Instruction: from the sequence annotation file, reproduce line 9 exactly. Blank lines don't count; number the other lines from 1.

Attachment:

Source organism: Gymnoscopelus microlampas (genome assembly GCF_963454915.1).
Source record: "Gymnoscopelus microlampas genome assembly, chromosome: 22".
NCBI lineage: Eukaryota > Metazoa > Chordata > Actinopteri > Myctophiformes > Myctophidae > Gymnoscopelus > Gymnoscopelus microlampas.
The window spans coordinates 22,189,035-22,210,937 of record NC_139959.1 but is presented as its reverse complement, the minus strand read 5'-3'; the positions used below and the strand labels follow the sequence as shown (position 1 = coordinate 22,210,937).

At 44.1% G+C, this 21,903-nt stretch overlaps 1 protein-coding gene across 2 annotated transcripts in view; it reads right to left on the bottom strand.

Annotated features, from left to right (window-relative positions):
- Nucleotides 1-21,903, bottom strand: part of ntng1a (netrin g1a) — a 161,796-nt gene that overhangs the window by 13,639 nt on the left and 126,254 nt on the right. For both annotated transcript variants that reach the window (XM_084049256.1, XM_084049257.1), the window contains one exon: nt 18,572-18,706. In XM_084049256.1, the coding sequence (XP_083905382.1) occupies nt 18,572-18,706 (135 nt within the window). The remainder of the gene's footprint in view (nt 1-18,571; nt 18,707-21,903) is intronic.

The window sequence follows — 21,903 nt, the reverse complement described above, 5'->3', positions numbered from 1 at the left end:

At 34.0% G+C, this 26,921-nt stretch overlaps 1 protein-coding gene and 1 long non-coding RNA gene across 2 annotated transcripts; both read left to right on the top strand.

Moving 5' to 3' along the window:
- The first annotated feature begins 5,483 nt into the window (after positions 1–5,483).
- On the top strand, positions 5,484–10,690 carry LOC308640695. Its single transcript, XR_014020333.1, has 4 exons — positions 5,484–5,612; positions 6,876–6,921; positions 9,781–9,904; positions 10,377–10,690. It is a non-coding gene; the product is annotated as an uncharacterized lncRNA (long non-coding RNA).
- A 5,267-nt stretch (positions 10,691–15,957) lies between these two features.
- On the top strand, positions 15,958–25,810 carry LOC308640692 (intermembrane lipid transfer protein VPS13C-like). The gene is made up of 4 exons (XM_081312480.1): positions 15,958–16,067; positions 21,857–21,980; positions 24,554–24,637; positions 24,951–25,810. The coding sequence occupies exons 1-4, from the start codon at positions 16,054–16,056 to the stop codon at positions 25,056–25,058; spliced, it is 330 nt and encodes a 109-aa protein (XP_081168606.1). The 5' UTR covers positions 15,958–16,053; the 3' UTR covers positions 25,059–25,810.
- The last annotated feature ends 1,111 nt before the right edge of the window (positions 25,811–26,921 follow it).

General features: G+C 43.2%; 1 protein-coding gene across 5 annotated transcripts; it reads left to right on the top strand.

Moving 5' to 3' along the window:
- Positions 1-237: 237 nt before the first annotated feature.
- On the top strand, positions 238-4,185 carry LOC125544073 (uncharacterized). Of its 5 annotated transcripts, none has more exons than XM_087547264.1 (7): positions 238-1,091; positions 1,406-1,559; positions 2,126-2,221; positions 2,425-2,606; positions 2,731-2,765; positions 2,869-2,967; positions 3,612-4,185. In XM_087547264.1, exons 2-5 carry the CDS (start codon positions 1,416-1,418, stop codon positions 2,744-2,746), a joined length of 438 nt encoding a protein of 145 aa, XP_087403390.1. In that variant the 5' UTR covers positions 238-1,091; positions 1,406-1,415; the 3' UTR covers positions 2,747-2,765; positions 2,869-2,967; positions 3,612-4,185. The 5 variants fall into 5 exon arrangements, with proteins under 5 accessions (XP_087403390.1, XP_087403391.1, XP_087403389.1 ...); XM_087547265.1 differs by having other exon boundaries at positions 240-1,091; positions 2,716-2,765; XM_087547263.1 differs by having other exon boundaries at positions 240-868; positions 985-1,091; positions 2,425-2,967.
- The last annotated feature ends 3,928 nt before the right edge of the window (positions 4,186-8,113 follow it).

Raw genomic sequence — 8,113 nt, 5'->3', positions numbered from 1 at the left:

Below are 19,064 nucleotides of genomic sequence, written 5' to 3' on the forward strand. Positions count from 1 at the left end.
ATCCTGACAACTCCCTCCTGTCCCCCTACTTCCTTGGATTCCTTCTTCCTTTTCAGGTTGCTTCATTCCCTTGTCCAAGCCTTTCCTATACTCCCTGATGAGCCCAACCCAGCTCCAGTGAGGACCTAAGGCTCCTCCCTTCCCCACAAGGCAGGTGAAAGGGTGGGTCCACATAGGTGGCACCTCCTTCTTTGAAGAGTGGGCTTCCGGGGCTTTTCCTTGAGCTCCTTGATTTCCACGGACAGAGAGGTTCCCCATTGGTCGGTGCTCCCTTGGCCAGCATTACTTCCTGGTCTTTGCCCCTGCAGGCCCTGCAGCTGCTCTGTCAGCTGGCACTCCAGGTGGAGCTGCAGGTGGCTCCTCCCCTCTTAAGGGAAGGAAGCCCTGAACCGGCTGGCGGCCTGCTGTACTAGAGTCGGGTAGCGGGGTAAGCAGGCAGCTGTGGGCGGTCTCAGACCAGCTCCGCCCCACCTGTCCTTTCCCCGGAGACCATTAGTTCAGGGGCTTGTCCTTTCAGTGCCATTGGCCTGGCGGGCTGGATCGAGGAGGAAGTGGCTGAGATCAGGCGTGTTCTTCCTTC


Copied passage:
At 34.0% G+C, this 26,921-nt stretch overlaps 1 protein-coding gene and 1 long non-coding RNA gene across 2 annotated transcripts; both read left to right on the top strand.